Green’s Dictionary of Slang

badger n.2

1. (US) a chamberpot; thus the badger fight, pulling the badger, a practical joke whereby an innocent is lured into a hoax fight between a dog and a badger but ends up being splashed by the contents of a chamberpot.

[US]L. Chittenden ‘The Cowboys’ Christmas Ball’ in Ranch Verses 13: Where Frank Smith ‘pulls the badger,’ on knowin’ tenderfeet.
[US]Sun (NY) 6 Sept. 29/5: Just as every ship has a mainmast, every badger fight must have a victim, a man to pull the badger.
[US] ‘Cowboys’ Christmas Ball’ in J.A. Lomax Songs of the Cattle Trail 71: [as cit. 1893].
[US]H.S. Truman letter 15 July in Ferrell Dear Bess (1983) 335: It has been customary for some years for the reserves to have a ‘badger fight’ [...] Well a badger fight is not a very ladylike affair nor is it intended to be.
[US]R.F. Adams Old-Time Cowhand 321: ‘Pullin’ the badger’ got to be a standard joke ... it had to be pulled on an Easterner who knowed absolutely nothin’ bout the West ... they’d gather ’round ’im . . and begin talkin’ excitedly ’bout the comin’ badger fight ... Declarin’ they’d have to have some disinterested party, they’d begin lookin’ ’round and suddenly discover the greener ... some cowhand would give the new referee some advice as to how to pull the badger ... When they got to the place of the fight, there was the dog ... Nearby was the tub the badger was supposed to be under, and there was a rope runnin’ out some distance from beneath the tub ... When he [the ‘referee’] was ordered to ‘pull’ he gave the rope a hard yank jes’ as one cowhand tipped up the tub from the rear ... There was no badger on the end of the rope at all, . . . but . . . one of them vessels usually found under the bed at night.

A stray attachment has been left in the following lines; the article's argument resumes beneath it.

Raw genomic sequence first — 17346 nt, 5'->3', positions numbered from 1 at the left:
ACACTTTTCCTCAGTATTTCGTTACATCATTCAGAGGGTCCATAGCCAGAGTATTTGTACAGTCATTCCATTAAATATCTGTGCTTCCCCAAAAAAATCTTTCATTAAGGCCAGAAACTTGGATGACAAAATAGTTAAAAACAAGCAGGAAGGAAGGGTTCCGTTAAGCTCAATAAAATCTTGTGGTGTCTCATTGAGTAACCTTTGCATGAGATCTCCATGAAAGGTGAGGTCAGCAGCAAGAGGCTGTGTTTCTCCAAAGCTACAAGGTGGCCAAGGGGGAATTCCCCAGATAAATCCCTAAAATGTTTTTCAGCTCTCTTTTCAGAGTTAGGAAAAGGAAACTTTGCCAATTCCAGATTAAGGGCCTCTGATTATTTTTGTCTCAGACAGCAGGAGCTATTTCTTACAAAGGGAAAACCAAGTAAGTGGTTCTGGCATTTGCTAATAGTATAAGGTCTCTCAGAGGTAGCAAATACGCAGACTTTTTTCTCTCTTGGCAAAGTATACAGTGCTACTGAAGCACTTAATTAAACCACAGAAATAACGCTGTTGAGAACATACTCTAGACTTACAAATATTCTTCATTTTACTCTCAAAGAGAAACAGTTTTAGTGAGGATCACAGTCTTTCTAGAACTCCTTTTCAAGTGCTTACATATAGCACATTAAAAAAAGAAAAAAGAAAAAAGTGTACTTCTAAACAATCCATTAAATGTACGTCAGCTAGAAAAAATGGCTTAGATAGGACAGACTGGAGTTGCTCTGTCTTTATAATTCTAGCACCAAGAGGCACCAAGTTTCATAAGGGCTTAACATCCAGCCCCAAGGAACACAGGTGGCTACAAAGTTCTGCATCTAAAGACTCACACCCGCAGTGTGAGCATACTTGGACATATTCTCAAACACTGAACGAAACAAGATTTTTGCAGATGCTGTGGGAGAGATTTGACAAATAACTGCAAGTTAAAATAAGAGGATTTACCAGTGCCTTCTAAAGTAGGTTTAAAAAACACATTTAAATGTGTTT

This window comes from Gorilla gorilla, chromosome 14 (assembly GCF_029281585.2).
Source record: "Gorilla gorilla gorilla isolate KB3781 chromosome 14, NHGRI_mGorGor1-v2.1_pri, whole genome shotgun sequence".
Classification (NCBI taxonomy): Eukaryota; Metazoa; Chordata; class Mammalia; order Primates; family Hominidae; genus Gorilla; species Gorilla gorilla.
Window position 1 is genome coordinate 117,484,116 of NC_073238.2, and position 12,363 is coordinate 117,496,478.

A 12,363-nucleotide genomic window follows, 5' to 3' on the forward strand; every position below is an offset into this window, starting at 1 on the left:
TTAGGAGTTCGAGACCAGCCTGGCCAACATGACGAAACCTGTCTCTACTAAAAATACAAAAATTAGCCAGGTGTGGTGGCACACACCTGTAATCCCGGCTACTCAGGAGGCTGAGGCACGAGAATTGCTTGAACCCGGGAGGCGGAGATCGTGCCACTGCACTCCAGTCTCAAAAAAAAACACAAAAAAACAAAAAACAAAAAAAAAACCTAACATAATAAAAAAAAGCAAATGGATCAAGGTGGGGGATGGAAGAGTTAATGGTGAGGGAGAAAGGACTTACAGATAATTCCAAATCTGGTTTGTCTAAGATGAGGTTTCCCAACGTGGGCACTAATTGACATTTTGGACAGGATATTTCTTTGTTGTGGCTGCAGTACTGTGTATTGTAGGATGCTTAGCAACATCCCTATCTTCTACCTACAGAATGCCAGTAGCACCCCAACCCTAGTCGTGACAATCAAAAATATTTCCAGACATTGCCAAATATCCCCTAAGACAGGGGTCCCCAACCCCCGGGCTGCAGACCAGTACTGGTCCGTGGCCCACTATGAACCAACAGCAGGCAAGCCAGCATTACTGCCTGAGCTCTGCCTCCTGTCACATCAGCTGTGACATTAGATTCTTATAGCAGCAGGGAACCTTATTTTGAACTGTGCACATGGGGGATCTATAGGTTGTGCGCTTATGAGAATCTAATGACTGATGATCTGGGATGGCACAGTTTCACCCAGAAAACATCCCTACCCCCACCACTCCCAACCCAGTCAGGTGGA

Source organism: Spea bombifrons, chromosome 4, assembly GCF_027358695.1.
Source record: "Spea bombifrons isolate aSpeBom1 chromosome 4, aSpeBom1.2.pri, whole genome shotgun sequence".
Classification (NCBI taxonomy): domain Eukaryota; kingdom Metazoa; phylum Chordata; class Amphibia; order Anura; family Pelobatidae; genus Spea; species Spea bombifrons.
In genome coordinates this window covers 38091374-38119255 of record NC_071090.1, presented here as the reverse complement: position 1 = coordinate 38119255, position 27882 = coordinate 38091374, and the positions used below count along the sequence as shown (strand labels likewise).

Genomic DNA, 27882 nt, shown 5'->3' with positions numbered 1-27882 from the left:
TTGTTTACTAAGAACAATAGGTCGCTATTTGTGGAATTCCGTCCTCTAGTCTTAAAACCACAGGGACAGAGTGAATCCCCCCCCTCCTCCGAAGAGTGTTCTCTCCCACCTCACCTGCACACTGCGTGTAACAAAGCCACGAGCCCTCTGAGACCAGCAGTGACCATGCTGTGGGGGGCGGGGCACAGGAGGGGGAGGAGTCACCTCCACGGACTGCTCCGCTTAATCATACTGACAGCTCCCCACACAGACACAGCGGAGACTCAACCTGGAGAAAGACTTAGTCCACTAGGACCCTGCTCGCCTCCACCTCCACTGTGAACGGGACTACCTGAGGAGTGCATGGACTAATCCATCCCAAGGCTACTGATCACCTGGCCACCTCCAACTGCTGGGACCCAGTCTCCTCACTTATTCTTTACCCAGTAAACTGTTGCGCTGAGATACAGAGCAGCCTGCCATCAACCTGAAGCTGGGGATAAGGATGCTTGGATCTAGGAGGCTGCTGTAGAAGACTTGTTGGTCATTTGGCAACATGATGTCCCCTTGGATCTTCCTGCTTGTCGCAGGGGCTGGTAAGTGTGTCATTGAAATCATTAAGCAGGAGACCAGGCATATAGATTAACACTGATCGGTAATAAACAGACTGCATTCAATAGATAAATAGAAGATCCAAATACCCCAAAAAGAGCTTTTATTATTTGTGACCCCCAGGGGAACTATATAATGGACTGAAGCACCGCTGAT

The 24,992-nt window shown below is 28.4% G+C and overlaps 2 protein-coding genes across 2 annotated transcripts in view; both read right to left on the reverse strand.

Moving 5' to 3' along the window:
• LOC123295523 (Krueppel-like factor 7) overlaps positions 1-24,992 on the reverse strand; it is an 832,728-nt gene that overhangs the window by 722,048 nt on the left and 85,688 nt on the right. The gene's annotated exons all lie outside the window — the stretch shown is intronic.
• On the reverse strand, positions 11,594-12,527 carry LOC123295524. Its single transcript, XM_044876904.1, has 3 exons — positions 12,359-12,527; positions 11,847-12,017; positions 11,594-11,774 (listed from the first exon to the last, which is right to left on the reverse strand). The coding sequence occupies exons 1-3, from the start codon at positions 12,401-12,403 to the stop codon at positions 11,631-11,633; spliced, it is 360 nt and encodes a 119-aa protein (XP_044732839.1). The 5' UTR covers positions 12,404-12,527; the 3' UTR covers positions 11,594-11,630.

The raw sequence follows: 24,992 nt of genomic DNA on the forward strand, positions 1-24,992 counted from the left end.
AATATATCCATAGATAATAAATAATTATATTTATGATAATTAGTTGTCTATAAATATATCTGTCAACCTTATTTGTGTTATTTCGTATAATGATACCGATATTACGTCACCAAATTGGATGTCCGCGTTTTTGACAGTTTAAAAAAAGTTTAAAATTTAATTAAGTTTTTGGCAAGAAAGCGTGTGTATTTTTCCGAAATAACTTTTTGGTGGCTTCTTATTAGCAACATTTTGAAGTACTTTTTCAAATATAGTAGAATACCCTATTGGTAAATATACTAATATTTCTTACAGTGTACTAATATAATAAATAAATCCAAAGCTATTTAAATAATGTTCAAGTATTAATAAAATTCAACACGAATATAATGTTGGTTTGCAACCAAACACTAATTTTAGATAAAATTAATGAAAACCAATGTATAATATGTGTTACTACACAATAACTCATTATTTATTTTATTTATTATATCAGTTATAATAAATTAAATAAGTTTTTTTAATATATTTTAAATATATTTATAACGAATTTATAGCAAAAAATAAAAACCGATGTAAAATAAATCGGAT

[US]in DARE I 127/1: Badger fight ... The tenderhorn pulls on a rope which he thinks attaches to the badger – to pull him out for the fight – but which actually attaches to a piss-pot.
[US]in DARE I 127/1: [...] Badger – same as thunder mug.

2. (US) a rudimentary mens’ haircut in which the hair is the same length all the way round.

D. Runyon ‘A Tale of two Fists’ XIX in Pittsburgh Press (PA) 25 May 25/1: ‘We had those badger haircuts —the kind like maw used to give you when she put the crock over your head and cut off the hair that stuck out around the edges’.

In phrases

pull the badger (v.)

(US und.) in fig. use of sense 1, to carry off a successful confidence trick.

[US]Abilene Gaz. (KS) 4 Feb. 6/2: Halleck says he ain’t a-going to make the new postoffice boxes, but that he can pull a ‘badger’ out of the new administration!
[US]Nat. Police Gaz. (NY) 10 Nov. 6/1: ‘I supposed you pulled the badger all right?’ ‘Pulled the what?’ I said [...] ‘Collared the boodle,’ was the snappish reply.